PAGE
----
The dream faded.
She was alone in a room once filled with those she loved. When her father died, it hit Annie that her side of the family was goneher grandparents, her mother, taken before Riley was born. She’d been close to her mom and she missed her with waves of longing that diminished only slightly over the seven years since her death. And now her dad struck down without warning, truly making her an orphan as the nickname implied. She mustn’t dwell on this sad reality. She had Todd and Riley and they meant everything. They were her family now. They were all she needed.
Her cell phone chimed and she reached for it.
“Hey,” a familiar voice said. “It’s me, Brooke.”
“Oh. Hi.” This was a surprise. Her stepdaughter never called her. She called Todd. “I’m at the beach house and your father’s at the clinic,” Annie said. “Are you trying to reach him?” She probably wanted to wish him a happy birthday.
“I already did,” Brooke said. “I filled in for a sick flight attendant and have an overnight in Portland. I’m at the airport now. Could my timing be any better?” She laughed. “Listen. I’ve asked Dad to dinner this evening at Morton’s Steakhouse for his birthday. That’s his special restaurant, right?” She didn’t wait for an answer.
“We have reservations for 7:30, the best I could do on short notice.”
“Oh, Brooke, “Annie said, placing a palm to her chest. “I’m sorry you went to all that trouble. Yes, Morton’s is one of our restaurants, but we have plans. I’m making Todd’s favorite dinner and there’s plenty. A shoulder of lamb is marinating in the refrigerator, and if you don’t want meat there’s a medley of veggies I know you’ll enjoy. And birthday cake. Of course we’ll have cake. Why don’t you come to the house around 6:00?”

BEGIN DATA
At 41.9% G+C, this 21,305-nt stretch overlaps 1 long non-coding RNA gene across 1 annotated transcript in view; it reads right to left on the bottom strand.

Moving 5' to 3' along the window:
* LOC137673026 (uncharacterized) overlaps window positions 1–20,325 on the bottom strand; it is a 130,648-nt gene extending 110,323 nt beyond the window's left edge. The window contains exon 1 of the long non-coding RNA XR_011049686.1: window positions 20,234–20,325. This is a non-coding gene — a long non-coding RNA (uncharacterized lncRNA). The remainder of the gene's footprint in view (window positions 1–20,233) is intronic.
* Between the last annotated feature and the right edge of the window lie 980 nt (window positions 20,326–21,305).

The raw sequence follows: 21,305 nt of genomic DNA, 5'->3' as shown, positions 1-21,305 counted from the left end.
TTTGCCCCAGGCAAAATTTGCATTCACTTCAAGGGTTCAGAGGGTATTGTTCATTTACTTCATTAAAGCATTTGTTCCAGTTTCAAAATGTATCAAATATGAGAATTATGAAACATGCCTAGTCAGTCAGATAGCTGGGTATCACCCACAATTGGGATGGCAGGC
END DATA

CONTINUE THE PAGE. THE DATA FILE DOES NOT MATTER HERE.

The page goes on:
“Uh, no, actually, Dad and I changed the plans.” She rushed on. “We just talked and he’d rather go to dinner with me. Really, Annie, he’s doing you a favor. Now you won’t have to hurry home and cook. I’m sorry, but they had only a table for two,” she said, her voice laced with implication. “I know Riley can’t stay up late but this restaurant isn’t for kids anyway. I’m giving you a courtesy call, as I told Dad I would. Look, I have to go. Sorry we can’t get together this time.”
Brooke didn’t sound sorry at all.
Before Annie could respond, her phone screen turned dark. She blinked at it. She hung up on me! Would Todd celebrate his birthday without me? What about our plans?
She couldn’t figure out what it was she’d done to turn Brooke against her. Being Riley’s mother came as naturally as breathing, but Brooke had an innate ability to make her feel like the world’s worst stepmother. The harder she tried to befriend her, the further she pushed her away.
Brooke had estranged herself from Todd when Riley was born, but she sailed into his life again last fall with one phone call. As far as Annie could tell, two life-altering events occurred driving her back to her father. Her mom and stepdad were divorcing after twenty-one years of marriage and she became engaged to Charlie … with big wedding plans. Todd thought Brooke seemed angry over her mother and stepfather’s divorce and anxious over her upcoming wedding. She’d looked for a port in the storm, Annie reasoned, someone reliable she could count on, and believed that person was Todd.